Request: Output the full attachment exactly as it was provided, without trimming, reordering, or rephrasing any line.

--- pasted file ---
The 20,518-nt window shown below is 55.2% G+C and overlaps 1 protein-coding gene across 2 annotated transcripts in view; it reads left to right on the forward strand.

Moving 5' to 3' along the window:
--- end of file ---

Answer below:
The 20,518-nt window shown below is 55.2% G+C and overlaps 1 protein-coding gene across 2 annotated transcripts in view; it reads left to right on the forward strand.

Moving 5' to 3' along the window: